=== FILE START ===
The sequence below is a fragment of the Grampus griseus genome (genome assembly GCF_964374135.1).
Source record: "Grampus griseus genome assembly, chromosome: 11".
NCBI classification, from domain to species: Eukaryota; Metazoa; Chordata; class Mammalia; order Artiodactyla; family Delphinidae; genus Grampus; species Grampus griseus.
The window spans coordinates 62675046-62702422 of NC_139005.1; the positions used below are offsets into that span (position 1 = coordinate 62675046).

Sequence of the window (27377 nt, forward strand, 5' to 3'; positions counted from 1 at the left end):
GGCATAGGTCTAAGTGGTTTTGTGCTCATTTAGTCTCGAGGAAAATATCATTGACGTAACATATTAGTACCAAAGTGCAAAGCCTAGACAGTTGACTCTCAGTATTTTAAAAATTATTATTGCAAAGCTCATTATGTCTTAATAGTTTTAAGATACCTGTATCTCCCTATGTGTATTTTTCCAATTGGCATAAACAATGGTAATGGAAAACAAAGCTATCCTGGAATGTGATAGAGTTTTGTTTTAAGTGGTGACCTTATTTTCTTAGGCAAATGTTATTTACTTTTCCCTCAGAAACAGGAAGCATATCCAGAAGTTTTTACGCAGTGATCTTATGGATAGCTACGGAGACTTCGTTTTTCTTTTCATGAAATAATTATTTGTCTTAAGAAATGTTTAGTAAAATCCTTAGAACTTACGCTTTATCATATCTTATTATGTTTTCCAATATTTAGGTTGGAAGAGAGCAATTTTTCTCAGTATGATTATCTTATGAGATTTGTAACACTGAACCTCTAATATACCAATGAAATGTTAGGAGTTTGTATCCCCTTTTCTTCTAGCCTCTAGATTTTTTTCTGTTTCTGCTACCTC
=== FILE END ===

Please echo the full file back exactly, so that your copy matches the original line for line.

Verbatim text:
The sequence below is a fragment of the Grampus griseus genome (genome assembly GCF_964374135.1).
Source record: "Grampus griseus genome assembly, chromosome: 11".
NCBI classification, from domain to species: Eukaryota; Metazoa; Chordata; class Mammalia; order Artiodactyla; family Delphinidae; genus Grampus; species Grampus griseus.
The window spans coordinates 62675046-62702422 of NC_139005.1; the positions used below are offsets into that span (position 1 = coordinate 62675046).

Sequence of the window (27377 nt, forward strand, 5' to 3'; positions counted from 1 at the left end):
GGCATAGGTCTAAGTGGTTTTGTGCTCATTTAGTCTCGAGGAAAATATCATTGACGTAACATATTAGTACCAAAGTGCAAAGCCTAGACAGTTGACTCTCAGTATTTTAAAAATTATTATTGCAAAGCTCATTATGTCTTAATAGTTTTAAGATACCTGTATCTCCCTATGTGTATTTTTCCAATTGGCATAAACAATGGTAATGGAAAACAAAGCTATCCTGGAATGTGATAGAGTTTTGTTTTAAGTGGTGACCTTATTTTCTTAGGCAAATGTTATTTACTTTTCCCTCAGAAACAGGAAGCATATCCAGAAGTTTTTACGCAGTGATCTTATGGATAGCTACGGAGACTTCGTTTTTCTTTTCATGAAATAATTATTTGTCTTAAGAAATGTTTAGTAAAATCCTTAGAACTTACGCTTTATCATATCTTATTATGTTTTCCAATATTTAGGTTGGAAGAGAGCAATTTTTCTCAGTATGATTATCTTATGAGATTTGTAACACTGAACCTCTAATATACCAATGAAATGTTAGGAGTTTGTATCCCCTTTTCTTCTAGCCTCTAGATTTTTTTCTGTTTCTGCTACCTC